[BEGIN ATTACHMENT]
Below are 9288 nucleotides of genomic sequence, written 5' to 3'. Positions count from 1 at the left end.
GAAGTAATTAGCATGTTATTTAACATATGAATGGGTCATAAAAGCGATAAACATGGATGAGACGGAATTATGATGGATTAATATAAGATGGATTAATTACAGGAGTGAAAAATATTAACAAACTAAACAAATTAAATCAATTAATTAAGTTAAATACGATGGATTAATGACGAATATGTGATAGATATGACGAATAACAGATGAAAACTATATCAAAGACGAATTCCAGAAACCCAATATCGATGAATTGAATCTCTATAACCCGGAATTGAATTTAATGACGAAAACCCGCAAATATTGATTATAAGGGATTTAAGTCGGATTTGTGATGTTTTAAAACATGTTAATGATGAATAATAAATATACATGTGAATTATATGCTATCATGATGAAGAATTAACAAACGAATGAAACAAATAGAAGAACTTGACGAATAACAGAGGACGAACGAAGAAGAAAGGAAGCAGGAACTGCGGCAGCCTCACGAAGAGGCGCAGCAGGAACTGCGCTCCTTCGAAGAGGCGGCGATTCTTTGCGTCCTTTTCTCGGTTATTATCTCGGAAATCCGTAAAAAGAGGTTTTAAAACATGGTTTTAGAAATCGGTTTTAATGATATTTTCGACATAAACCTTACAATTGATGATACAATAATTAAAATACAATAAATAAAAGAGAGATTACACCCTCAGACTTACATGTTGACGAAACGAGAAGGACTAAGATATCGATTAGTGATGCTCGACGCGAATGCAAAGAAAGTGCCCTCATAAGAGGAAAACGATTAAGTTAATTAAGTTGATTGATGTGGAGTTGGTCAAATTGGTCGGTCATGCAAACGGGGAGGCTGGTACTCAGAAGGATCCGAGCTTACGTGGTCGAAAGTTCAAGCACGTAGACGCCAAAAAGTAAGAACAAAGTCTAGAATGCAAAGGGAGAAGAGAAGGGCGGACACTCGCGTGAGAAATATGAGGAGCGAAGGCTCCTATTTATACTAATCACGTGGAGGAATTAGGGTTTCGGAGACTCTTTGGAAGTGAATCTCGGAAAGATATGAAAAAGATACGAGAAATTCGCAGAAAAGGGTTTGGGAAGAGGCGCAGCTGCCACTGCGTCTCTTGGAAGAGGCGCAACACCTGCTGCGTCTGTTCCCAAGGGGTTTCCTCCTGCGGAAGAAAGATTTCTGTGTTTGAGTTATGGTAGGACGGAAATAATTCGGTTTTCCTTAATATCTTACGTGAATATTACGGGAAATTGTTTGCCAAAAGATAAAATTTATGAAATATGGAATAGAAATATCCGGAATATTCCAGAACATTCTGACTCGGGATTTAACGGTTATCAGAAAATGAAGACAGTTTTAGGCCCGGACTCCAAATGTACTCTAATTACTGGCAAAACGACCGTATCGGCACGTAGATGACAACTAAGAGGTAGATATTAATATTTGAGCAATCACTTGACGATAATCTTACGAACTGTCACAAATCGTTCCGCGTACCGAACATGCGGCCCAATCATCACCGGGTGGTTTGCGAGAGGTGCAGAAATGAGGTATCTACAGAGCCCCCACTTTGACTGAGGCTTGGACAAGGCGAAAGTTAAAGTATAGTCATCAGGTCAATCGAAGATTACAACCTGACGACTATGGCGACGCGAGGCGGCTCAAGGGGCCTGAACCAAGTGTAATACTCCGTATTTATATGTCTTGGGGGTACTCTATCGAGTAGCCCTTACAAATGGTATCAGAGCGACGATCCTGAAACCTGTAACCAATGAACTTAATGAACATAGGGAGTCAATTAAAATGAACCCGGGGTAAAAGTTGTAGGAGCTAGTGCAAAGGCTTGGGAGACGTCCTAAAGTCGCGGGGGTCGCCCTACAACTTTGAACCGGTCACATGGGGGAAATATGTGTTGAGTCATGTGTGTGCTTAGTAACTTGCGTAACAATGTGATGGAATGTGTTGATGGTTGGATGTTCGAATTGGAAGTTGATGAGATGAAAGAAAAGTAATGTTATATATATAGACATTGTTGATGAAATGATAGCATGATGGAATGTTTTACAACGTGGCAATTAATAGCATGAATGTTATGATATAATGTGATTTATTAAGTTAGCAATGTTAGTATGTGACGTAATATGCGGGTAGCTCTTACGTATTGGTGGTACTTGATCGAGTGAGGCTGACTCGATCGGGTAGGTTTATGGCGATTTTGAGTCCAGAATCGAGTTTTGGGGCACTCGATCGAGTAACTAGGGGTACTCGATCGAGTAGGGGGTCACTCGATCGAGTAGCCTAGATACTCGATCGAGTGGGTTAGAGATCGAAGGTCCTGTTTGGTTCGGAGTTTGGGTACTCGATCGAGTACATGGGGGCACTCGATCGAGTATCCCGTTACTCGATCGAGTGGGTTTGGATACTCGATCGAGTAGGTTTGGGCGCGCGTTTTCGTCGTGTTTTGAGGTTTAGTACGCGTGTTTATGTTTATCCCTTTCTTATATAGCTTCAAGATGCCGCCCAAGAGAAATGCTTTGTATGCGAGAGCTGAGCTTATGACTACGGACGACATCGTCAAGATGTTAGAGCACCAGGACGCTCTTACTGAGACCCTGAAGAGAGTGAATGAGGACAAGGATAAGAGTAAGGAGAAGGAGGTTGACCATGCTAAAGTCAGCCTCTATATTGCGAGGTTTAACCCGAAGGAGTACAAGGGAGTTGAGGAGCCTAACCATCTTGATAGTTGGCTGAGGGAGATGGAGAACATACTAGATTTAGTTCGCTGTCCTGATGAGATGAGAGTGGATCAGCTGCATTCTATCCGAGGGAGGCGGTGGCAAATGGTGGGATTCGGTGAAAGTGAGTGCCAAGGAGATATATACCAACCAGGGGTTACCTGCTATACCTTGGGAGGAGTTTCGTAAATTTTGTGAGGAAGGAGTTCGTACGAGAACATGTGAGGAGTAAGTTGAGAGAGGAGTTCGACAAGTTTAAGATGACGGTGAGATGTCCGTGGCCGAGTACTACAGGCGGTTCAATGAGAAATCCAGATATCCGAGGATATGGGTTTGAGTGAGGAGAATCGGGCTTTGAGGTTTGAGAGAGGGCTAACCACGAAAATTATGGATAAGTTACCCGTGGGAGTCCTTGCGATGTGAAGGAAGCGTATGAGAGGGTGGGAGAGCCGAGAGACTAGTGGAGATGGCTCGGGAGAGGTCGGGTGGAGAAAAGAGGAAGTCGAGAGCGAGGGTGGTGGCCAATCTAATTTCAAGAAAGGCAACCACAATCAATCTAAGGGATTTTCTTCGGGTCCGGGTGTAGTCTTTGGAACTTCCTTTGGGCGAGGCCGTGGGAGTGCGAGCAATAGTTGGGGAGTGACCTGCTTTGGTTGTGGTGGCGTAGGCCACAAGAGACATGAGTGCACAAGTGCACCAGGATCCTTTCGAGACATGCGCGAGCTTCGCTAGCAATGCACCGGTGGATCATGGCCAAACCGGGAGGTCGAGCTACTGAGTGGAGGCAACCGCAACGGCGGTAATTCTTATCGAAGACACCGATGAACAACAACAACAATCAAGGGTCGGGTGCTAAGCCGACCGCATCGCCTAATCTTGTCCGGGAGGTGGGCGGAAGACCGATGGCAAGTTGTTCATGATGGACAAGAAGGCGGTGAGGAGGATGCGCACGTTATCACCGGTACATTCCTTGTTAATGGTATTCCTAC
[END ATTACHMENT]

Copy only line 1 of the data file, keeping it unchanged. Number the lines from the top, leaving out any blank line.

Below are 9288 nucleotides of genomic sequence, written 5' to 3'. Positions count from 1 at the left end.